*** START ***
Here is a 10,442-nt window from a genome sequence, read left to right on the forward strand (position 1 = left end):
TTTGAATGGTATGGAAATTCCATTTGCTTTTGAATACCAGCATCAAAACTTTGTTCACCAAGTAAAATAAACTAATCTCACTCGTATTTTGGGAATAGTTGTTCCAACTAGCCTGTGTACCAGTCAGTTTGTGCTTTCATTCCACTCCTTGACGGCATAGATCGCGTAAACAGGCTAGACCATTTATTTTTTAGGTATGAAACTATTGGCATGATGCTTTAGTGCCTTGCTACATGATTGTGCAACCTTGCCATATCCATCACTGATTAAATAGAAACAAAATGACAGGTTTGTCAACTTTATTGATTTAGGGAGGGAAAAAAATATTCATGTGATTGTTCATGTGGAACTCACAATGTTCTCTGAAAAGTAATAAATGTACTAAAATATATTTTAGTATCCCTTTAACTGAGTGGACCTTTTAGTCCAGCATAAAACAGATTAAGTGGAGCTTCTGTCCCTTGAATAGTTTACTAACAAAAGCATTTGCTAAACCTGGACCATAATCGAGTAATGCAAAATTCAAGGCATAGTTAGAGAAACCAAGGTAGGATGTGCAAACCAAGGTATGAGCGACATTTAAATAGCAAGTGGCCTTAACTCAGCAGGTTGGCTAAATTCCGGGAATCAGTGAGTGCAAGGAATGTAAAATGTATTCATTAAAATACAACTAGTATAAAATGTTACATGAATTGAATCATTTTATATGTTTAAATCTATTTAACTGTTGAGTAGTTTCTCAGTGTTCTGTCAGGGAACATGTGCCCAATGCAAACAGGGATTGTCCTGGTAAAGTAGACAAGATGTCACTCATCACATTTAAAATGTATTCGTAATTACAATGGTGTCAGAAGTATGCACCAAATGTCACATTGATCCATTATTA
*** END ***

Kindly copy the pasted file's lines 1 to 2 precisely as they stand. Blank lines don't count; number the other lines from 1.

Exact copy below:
Here is a 10,442-nt window from a genome sequence, read left to right on the forward strand (position 1 = left end):
TTTGAATGGTATGGAAATTCCATTTGCTTTTGAATACCAGCATCAAAACTTTGTTCACCAAGTAAAATAAACTAATCTCACTCGTATTTTGGGAATAGTTGTTCCAACTAGCCTGTGTACCAGTCAGTTTGTGCTTTCATTCCACTCCTTGACGGCATAGATCGCGTAAACAGGCTAGACCATTTATTTTTTAGGTATGAAACTATTGGCATGATGCTTTAGTGCCTTGCTACATGATTGTGCAACCTTGCCATATCCATCACTGATTAAATAGAAACAAAATGACAGGTTTGTCAACTTTATTGATTTAGGGAGGGAAAAAAATATTCATGTGATTGTTCATGTGGAACTCACAATGTTCTCTGAAAAGTAATAAATGTACTAAAATATATTTTAGTATCCCTTTAACTGAGTGGACCTTTTAGTCCAGCATAAAACAGATTAAGTGGAGCTTCTGTCCCTTGAATAGTTTACTAACAAAAGCATTTGCTAAACCTGGACCATAATCGAGTAATGCAAAATTCAAGGCATAGTTAGAGAAACCAAGGTAGGATGTGCAAACCAAGGTATGAGCGACATTTAAATAGCAAGTGGCCTTAACTCAGCAGGTTGGCTAAATTCCGGGAATCAGTGAGTGCAAGGAATGTAAAATGTATTCATTAAAATACAACTAGTATAAAATGTTACATGAATTGAATCATTTTATATGTTTAAATCTATTTAACTGTTGAGTAGTTTCTCAGTGTTCTGTCAGGGAACATGTGCCCAATGCAAACAGGGATTGTCCTGGTAAAGTAGACAAGATGTCACTCATCACATTTAAAATGTATTCGTAATTACAATGGTGTCAGAAGTATGCACCAAATGTCACATTGATCCATTATTA